For all of you sensitive, oily or dry skin beauties out there, here’s a rundown of what to avoid and what to embrace based on your skin type.
1. AVOID: Switching things up. It can be frustrating when you start using a brand new beauty product only for your skin to a) get worse or b) show absolutely zero results. But hopping from one routine to the next can actually aggravate sensitive skin even more. "Switching your products too frequently also makes it very difficult to keep track of which products are actually helping, or which ingredients may be causing irritation," says consultant dermatologist Dr Sharon Wong.
Instead: Give it time. In general, it takes your skin around a month to adjust to a new product, so be patient. However, if your skin feels irritated from the get-go, sniff out the culprit and stop using, sharpish.
2. AVOID: Skipping sun cream. It might feel like a chore when you're in a rush to leave the house in the morning, but irritable skin usually has a heightened sensitivity to the sun.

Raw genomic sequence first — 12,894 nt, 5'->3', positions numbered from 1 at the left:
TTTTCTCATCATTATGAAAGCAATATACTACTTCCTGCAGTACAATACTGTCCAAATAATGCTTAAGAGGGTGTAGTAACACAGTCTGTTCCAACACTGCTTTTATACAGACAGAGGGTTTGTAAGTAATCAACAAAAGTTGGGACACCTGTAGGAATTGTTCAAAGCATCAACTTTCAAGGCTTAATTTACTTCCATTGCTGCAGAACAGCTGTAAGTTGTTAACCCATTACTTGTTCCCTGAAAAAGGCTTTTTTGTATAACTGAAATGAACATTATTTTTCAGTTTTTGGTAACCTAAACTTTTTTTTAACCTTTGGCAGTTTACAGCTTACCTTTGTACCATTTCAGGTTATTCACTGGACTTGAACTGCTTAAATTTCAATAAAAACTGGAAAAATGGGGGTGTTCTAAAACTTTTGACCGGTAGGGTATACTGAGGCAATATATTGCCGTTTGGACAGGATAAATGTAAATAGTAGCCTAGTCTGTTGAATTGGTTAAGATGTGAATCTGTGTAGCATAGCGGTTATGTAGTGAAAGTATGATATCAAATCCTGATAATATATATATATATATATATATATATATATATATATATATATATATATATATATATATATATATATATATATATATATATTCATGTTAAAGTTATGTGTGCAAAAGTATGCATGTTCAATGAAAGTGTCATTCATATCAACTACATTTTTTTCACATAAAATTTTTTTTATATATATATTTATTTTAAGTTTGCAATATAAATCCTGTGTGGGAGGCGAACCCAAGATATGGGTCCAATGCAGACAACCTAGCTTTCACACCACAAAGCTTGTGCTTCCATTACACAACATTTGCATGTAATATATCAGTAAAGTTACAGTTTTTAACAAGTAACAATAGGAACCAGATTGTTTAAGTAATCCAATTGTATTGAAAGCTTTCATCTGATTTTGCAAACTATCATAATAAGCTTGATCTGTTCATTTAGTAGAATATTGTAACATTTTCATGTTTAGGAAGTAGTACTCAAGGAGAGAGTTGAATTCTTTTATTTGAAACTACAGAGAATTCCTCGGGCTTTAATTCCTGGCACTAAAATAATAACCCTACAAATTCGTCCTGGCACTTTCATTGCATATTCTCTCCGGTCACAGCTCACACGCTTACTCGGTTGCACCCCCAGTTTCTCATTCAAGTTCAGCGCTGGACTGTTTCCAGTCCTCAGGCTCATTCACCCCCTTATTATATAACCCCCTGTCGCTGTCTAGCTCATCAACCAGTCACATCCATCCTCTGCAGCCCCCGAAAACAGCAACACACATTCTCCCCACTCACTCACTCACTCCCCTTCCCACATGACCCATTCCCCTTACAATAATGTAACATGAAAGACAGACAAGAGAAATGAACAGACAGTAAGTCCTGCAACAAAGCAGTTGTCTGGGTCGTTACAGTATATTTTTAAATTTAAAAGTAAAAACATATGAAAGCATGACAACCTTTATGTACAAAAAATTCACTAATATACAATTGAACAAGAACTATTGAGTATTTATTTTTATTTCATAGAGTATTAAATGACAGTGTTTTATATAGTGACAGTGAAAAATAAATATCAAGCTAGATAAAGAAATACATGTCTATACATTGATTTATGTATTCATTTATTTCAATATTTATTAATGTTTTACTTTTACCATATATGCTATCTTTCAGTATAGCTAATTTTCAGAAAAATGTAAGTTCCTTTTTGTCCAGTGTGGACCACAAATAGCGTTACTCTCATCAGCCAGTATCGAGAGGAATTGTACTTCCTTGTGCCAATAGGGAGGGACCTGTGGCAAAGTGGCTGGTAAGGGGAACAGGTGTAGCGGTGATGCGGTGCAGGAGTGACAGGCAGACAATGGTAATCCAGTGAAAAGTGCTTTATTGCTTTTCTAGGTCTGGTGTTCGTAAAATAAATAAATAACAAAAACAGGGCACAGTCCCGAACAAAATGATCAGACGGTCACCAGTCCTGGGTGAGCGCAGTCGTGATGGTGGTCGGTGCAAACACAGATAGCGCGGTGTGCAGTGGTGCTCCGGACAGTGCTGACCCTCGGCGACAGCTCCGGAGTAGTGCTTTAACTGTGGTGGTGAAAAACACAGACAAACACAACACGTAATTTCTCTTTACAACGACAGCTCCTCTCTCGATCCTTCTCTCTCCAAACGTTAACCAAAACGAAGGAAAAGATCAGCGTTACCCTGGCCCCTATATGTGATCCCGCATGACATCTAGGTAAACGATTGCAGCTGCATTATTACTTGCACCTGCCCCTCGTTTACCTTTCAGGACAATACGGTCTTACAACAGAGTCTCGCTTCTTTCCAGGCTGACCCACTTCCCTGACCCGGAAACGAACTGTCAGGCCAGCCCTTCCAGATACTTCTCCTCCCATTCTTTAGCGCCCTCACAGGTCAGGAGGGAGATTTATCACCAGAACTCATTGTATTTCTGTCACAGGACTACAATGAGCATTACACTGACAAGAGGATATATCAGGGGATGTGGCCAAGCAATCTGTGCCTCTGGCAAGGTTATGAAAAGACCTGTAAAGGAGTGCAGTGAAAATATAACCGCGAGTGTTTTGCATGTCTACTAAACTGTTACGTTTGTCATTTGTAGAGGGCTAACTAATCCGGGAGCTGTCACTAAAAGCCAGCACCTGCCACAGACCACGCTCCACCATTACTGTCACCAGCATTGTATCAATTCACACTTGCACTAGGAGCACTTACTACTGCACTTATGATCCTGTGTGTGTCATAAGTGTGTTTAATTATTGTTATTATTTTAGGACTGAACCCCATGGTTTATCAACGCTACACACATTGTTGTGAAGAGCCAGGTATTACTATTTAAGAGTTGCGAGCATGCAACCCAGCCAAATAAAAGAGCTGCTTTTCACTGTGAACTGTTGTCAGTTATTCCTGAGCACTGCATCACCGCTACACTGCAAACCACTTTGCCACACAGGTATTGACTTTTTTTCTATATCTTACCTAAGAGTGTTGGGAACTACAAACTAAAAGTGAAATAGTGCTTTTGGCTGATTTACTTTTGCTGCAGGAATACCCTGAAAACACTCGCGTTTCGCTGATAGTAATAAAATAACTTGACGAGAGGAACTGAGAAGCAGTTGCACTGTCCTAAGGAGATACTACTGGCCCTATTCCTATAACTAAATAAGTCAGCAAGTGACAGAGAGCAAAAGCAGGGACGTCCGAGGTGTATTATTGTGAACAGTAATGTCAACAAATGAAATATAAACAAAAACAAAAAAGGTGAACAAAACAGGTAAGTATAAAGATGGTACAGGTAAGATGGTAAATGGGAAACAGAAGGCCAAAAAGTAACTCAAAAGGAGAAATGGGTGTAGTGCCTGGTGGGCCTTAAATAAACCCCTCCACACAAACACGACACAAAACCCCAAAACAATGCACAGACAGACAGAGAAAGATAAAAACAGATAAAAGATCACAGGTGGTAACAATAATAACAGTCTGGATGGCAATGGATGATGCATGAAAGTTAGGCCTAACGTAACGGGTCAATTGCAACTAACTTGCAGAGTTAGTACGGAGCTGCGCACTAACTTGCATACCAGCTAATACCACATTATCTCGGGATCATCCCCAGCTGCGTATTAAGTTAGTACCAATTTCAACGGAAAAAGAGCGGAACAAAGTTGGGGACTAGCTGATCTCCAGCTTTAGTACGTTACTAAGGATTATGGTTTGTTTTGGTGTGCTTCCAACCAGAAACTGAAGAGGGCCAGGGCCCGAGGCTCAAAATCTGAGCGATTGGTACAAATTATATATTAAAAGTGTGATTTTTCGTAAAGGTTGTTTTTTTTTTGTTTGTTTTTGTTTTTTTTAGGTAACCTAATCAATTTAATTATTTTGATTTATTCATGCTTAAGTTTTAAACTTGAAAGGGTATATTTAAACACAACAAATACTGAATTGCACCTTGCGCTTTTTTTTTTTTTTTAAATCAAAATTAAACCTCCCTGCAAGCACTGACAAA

Instead: Never go below SPF 30, and "look for physical sun creams that contain minerals such as zinc oxide and titanium dioxide," advises Dr Wong. "These will irritate skin less than than chemical sunscreens, which some people can become sensitive to."
3. AVOID: Overly complicated, 100-step routines. It's common sense that the simpler your beauty routine is, the less chance of something aggravating your skin.
Instead: Keep it simple and your skin will thank you for it. Look out for phrases like 'fragrance-free' and consider brands like AVEENO, whose formulas contain naturally active ingredients and help to soothe dry, irritable skin. If you're not sure about a product, do a test patch behind your ear a few times over a week before going all in.
1. AVOID: Skipping moisturiser. It might feel like your face doesn’t need it, but cutting out moisturiser can cause your skin to dry out and overcompensate by producing even more oil. Argh.
Instead: Keep an eye out for oil-free, non-comedogenic moisturisers and get into a routine. Non-comedogenic basically means your pores won’t get blocked, which means less risk of a breakout. Aces.
2. AVOID: Over-scrubbing your face. As with ditching the moisturiser, washing your face with a harsh scrub to eliminate grease is actually doing you more harm than good. Over-exfoliating strips your skin of its natural oils and just like above, your skin will react by producing even more. Dr Wong adds that over-scrubbing "can also irritate blocked pores and cause a break out."
Instead: Choose a gentle, soap-free face wash like La Roche-Posay Effaclar Purifying Cleansing Gel. Wash your face with lukewarm water in the morning and give it a double cleanse in the evening to banish make-up, pollution and all of the other nasties of the day.